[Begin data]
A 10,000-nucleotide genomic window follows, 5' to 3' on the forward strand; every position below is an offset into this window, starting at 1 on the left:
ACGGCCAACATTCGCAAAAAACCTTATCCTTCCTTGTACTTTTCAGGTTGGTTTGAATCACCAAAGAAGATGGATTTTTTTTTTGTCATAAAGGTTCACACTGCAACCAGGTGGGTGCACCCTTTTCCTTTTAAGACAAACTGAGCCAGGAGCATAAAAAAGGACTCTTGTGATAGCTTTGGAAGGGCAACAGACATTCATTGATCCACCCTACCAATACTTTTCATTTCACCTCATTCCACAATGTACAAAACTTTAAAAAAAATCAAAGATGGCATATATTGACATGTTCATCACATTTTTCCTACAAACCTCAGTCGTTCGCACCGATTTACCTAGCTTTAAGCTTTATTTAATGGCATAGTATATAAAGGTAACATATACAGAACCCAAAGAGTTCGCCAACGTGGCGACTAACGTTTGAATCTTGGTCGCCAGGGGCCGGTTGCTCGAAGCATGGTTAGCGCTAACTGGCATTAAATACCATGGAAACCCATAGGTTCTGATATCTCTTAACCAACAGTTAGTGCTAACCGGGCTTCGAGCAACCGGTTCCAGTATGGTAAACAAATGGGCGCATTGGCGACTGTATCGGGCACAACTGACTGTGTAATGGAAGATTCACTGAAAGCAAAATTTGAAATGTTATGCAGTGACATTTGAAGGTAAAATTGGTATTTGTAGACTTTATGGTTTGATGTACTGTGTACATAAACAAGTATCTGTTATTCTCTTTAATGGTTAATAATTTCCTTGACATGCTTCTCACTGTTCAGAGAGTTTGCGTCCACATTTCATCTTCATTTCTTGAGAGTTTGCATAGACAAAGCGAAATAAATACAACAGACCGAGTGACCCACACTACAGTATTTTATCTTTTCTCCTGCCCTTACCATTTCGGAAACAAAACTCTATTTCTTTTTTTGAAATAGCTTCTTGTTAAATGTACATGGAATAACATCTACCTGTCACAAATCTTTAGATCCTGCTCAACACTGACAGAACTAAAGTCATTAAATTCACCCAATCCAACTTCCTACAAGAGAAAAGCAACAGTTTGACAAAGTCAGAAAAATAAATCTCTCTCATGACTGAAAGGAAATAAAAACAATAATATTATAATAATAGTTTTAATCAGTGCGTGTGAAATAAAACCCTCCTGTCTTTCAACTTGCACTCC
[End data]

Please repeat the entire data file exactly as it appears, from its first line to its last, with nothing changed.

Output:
A 10,000-nucleotide genomic window follows, 5' to 3' on the forward strand; every position below is an offset into this window, starting at 1 on the left:
ACGGCCAACATTCGCAAAAAACCTTATCCTTCCTTGTACTTTTCAGGTTGGTTTGAATCACCAAAGAAGATGGATTTTTTTTTTGTCATAAAGGTTCACACTGCAACCAGGTGGGTGCACCCTTTTCCTTTTAAGACAAACTGAGCCAGGAGCATAAAAAAGGACTCTTGTGATAGCTTTGGAAGGGCAACAGACATTCATTGATCCACCCTACCAATACTTTTCATTTCACCTCATTCCACAATGTACAAAACTTTAAAAAAAATCAAAGATGGCATATATTGACATGTTCATCACATTTTTCCTACAAACCTCAGTCGTTCGCACCGATTTACCTAGCTTTAAGCTTTATTTAATGGCATAGTATATAAAGGTAACATATACAGAACCCAAAGAGTTCGCCAACGTGGCGACTAACGTTTGAATCTTGGTCGCCAGGGGCCGGTTGCTCGAAGCATGGTTAGCGCTAACTGGCATTAAATACCATGGAAACCCATAGGTTCTGATATCTCTTAACCAACAGTTAGTGCTAACCGGGCTTCGAGCAACCGGTTCCAGTATGGTAAACAAATGGGCGCATTGGCGACTGTATCGGGCACAACTGACTGTGTAATGGAAGATTCACTGAAAGCAAAATTTGAAATGTTATGCAGTGACATTTGAAGGTAAAATTGGTATTTGTAGACTTTATGGTTTGATGTACTGTGTACATAAACAAGTATCTGTTATTCTCTTTAATGGTTAATAATTTCCTTGACATGCTTCTCACTGTTCAGAGAGTTTGCGTCCACATTTCATCTTCATTTCTTGAGAGTTTGCATAGACAAAGCGAAATAAATACAACAGACCGAGTGACCCACACTACAGTATTTTATCTTTTCTCCTGCCCTTACCATTTCGGAAACAAAACTCTATTTCTTTTTTTGAAATAGCTTCTTGTTAAATGTACATGGAATAACATCTACCTGTCACAAATCTTTAGATCCTGCTCAACACTGACAGAACTAAAGTCATTAAATTCACCCAATCCAACTTCCTACAAGAGAAAAGCAACAGTTTGACAAAGTCAGAAAAATAAATCTCTCTCATGACTGAAAGGAAATAAAAACAATAATATTATAATAATAGTTTTAATCAGTGCGTGTGAAATAAAACCCTCCTGTCTTTCAACTTGCACTCC